Re: Concerns about Singapore

Andrew Allen <> Sat, 09 April 2016 15:53 UTC

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From: Andrew Allen <>
To: David Conrad <>, Dhruv Dhody <>
Subject: Re: Concerns about Singapore
Thread-Topic: Concerns about Singapore
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Date: Sat, 9 Apr 2016 15:53:03 +0000
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My few pesos worth on this topic.

The website link provided also identifies 13 US states ‎where such laws still exists on the books and although due to a 2003 Supreme Court decision people are no longer prosecuted for violations there have according to the site still been arrests under these laws.

Two of the state's listed (Florida and Texas) were locations for 2 of the last 3 IETF meetings hosted in the USA.

‎Are we now saying that these13 US States are also now off the list of possible locations even though we have had several meetings in some of these states without any issues?

‎I think as a basic  principle we should ensure that meeting locations are accessible to all the community and no one should be denied attendance because of who they are, their race,  orientation, religion, politics  or where they are from etc.

It is however a little different if the location's  laws bar certain personal activities including for example what substances you ingest that may be legal in some places and not others or different laws regarding the public use of tobacco as well as other more  personal activities, including what age you need to be to do so legally. ‎I don't think it is entirely unreasonable for people to abstain for 6 days from personal activities legal in their own country that may be against local laws in order to attend an IETF meeting regardless of how unreasonable or obnoxious  those laws may be to us.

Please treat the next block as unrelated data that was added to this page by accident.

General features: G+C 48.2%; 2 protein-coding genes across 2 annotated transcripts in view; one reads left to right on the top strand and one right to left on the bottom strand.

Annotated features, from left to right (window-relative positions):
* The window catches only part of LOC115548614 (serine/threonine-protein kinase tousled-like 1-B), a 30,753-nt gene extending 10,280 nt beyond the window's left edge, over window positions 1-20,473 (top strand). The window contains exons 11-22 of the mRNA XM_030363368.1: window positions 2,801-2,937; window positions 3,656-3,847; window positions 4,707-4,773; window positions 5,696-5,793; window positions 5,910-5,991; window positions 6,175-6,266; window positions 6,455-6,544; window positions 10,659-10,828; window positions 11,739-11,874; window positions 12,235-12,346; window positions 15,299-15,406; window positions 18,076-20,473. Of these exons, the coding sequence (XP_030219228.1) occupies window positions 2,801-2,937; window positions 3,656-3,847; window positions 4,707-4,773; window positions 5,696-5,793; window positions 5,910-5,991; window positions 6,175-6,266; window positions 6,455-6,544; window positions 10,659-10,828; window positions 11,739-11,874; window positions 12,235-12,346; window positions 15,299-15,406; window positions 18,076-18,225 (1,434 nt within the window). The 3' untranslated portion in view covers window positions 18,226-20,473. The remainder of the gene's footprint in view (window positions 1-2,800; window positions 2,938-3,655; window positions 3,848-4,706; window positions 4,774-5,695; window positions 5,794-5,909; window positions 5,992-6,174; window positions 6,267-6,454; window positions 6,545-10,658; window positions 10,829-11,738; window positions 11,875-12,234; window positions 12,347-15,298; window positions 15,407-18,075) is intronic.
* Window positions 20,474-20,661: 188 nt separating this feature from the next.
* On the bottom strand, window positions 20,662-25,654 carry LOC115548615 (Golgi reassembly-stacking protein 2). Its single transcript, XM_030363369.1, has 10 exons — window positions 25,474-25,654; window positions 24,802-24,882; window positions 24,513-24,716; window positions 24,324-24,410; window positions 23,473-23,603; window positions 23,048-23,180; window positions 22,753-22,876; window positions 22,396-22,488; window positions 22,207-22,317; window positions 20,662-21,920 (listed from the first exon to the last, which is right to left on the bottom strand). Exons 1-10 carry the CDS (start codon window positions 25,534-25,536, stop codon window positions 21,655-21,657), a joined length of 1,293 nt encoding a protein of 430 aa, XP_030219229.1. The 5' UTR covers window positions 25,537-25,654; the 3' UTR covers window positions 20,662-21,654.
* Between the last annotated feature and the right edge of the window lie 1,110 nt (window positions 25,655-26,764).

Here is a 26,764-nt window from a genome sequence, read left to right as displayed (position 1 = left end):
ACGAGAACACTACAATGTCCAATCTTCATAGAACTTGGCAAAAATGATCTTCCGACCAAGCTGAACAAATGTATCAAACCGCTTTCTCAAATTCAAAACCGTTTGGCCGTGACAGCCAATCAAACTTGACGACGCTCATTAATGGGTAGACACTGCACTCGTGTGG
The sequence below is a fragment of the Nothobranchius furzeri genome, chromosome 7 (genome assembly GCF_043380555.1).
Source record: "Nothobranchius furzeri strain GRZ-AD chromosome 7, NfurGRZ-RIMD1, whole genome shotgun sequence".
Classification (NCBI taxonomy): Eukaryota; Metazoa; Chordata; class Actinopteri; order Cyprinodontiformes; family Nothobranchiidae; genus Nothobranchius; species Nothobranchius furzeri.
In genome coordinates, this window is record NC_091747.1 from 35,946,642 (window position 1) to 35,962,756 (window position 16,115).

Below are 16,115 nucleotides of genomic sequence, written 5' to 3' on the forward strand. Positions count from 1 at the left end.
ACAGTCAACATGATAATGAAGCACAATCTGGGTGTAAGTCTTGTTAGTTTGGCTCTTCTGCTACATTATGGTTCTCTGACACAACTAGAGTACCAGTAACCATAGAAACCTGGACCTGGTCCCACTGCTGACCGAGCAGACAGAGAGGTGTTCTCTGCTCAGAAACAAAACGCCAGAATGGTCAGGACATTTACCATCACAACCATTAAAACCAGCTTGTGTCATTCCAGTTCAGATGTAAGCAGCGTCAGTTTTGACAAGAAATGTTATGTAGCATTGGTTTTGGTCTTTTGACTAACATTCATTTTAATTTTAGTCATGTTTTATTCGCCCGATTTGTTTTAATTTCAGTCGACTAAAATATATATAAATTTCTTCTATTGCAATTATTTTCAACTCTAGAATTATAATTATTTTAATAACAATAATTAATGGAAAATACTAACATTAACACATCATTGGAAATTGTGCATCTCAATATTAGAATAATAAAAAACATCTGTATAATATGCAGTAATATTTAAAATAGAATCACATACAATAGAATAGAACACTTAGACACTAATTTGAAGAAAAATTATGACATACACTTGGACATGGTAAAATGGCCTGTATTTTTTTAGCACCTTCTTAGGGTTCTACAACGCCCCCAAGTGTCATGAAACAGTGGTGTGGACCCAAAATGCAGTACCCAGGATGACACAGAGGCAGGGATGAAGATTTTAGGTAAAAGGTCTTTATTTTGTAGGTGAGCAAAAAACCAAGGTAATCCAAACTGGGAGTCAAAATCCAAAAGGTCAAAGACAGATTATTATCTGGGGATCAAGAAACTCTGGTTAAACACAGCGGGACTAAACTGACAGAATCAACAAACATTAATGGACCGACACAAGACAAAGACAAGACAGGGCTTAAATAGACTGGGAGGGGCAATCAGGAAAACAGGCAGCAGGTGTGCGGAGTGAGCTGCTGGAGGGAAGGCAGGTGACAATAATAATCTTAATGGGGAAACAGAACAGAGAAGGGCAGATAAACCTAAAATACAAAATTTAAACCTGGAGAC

I think we need to accept that different places in the world have different cultures and different laws and so long as those laws don't actually prevent you entering the country or obtaining suitable accommodation or cause you to have  to lie in order to do so or significantly affect your personal safety these shouldn't completely rule out a location although they may be a consideration when evaluating between locations .

Having been to Singapore once before I am certain there are no room police patrolling the hotel corridors trying to ascertain what activities the guests are up to in their own rooms. There were also no personal questions asked at hotel registration as far as I recall ( I am sure I would have remembered that) so I don't see it as an especially hostile environment.‎ I think the IETF should confirm with the meeting hotels that there will be no issues in that regard and also a check with the Singapore authorities that there will be no threat to IETF participants because of their orientation or marital status would be a sensible measure.

I understand that certain laws and cultural ‎attitudes in some places may make some feel uncomfortable. As a British citizen seeing Malvinas Son Arentinas posters all over Buenos Aires was not the most welcome sight to me and to a degree offends some of my particular sensibilities and if I walked around Plaza de Mayo wearing a union jack t- shirt I think I might get a hostile reaction but that doesn't mean Argentina should be off limits to IETF. When visiting another country you are a guest there and you need to be willing to conform your public behavior in order to not offend the hosts and not violate local laws and that you may have to accept that you may not always have the same freedoms you enjoy at home. When in Rome.....

I don't think the IETF should boycott locations just because the community doesn't like some of the laws of that country or aspects of that countries governments policies‎.  That is a very slippery slope that could significantly reduce the number of possible meeting locations and also distract from the IETF mission.

I think the hard and fast criteria should be is the location  in practice open for every‎body to attend and will the attendees be reasonably safe there.


Sent from my BlackBerry 10 smartphone.
From: David Conrad
Sent: Thursday, April 7, 2016 17:20
To: Dhruv Dhody
Cc: Discussion
Subject: Re: Concerns about Singapore

​No, I meant that IETF would be doing a disservice to a large part of the world (that has on its books these laws).

For reference:

(haven't verified, but I read it on the Internet so it must be true)